Terumi Nishii: All the people who get those offers accept “because they’ve been invited”, or so they say, but they don’t know how things are actually supposed to be done and only get the other staff members angry at them. But their excuse is that they were offered the job – and because of that, they don’t even understand why other people might get angry.

This kind of situation happens a lot to foreign “animators”, but is it also the case for Japanese people as well?

Terumi Nishii: Yes, a lot. I suppose that production assistants have already exhausted their possibilities in Japan, so now they turn overseas and rely on automatic translation sites.

Don’t studios forbid production assistants to recruit people like that?

Terumi Nishii: They don’t. There are still people who do it, and whenever I go on Twitter, I still see people going, “We’re recruiting people who can do second-key animation”… It’s not that I don’t understand how these production assistants feel, but it’s not that easy to clean up the mess once you get an amateur on board.

Ayano Fukumiya: Even I could apply…

Terumi Nishii: You could. Even if you’ve never done animation before, you can get offers. People have no idea what being an animator is about. It makes me depressed… 

Ayano Fukumiya: But there’s no time to teach any of that, is there?

Terumi Nishii: There isn’t. And that’s why the animation level has gotten so low. On top of that, people who start out this way begin their career in the worst way possible, without any knowledge of the basics. The moment such people become the norm in the Japanese animation industry is the moment it collapses. It’s not like it’s those people’s fault, though. It’s the fault of the entire industry for having to rely on them. Some also say that it’s because we don’t have any opportunities to teach the basics anymore. That’s why we created the Animator Skill Test. I believe it’s important to have something open to anyone who wants to learn animation.

So, first, everybody should learn the basics. Once you’ve learned that, you can start working – but those who don’t know a thing about what it’s like shouldn’t try to get into the world of professionals. Doing that only means dumping the retakes on other people. At least, if you manage to pass the Test, that should decrease the amount of retakes a little bit.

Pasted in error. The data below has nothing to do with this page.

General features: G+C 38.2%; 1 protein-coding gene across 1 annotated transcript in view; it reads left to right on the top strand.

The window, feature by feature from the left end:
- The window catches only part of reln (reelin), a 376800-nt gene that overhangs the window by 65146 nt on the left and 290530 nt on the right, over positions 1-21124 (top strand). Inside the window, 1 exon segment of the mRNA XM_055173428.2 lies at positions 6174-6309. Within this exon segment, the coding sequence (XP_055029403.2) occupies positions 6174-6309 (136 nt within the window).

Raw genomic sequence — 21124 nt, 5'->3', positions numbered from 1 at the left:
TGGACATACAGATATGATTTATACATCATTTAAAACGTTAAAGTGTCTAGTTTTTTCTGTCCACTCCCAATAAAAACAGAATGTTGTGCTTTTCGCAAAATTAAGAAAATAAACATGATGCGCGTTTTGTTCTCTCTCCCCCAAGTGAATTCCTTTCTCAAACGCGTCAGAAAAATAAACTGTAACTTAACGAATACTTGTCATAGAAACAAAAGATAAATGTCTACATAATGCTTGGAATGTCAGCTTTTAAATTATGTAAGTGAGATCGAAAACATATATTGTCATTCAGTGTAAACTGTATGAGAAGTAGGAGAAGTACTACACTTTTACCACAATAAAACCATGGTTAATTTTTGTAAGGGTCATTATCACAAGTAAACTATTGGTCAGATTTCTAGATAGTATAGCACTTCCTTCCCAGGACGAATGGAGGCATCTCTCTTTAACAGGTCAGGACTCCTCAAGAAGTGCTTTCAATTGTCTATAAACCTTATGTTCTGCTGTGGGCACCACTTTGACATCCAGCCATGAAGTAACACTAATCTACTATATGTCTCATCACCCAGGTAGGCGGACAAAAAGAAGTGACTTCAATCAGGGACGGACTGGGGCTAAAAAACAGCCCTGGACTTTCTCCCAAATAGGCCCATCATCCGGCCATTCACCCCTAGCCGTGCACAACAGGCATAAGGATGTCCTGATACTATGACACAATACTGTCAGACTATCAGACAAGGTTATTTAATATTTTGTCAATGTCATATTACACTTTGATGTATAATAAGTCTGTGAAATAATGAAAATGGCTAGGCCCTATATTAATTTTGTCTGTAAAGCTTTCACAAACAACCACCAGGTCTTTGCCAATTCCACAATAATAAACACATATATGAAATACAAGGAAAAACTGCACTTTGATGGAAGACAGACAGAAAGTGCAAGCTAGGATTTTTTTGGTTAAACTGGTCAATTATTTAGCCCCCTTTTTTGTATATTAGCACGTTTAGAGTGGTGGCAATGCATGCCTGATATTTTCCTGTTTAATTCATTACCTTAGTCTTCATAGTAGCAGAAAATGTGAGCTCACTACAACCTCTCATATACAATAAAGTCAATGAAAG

But the biggest problem and the root of all that is that every franchise, every series, every episode is missing people in charge. There might be some exceptions, but nowadays, nobody has the time, and you end up with 10 or 20 animation directors on a single TV episode. In such a situation, you no longer have any idea of who was responsible for the drawings you’re seeing. 

Now, animators often say, “That cut is mine” on the web. They’re effectively taking that responsibility, aren’t they?

Terumi Nishii: That’s what they’re saying, but in the end, you can’t know who corrected that. Maybe all of it has been redrawn. Anyway, the problem is that you can’t tell who’s responsible for what anymore.

When someone under pseudo you’ve never heard about claims responsibility, you can’t really trust them. You really have to question how much of the animation you’re seeing is actually from their drawings.

The other thing is that now you have lots of young artists whose only goal is to become able to say ‘I did this!’ on Twitter. Rather than creating something, contributing to a work of animation, or moving people, they only want to brag and show off their ego. That kind of attitude only puts the rest of us in trouble.

That also applies to many foreigners.

Ayano Fukumiya: We also have that issue among voice actors. If you always try to show off how beautiful your voice is when you’re acting, the final performance has nothing natural anymore. People who have secondary roles try taking the spotlight.

With the pandemic, we didn’t do the recordings all together, so it’s become increasingly frequent to do each recording separately… And now it’s turned into a sort of contest for who has the best voice.

Even mob characters stand out as if they were the main characters, just so the actor can leave an impression. Of course, I understand where they’re coming from, but they don’t seem to grasp that what’s most important is the scene as a whole.

“We’re reaching the point of no return”

Related to what Ms. Nishii was saying, the staff numbers on animated productions have increased a lot over the course of anime history. Some decades ago, an episode of TV anime would have 1 animation director and something like 4 to 8 key animators. But now it’s more like 20 to 30 animation directors and around 50 key animators. How did that happen?

Terumi Nishii: I think the biggest factor is the spread of digital tools.

Back in the old days, animation was on cels, and you couldn’t accumulate more than 4 cels on top of each other. But that’s not the case with digital. That limit has disappeared, and with it, the degree of freedom animators have, as well as the work involved in each shot. Thanks to that change in photography and ink-and-paint, animators could now move things how they wanted. But in such conditions, you need more people to follow up.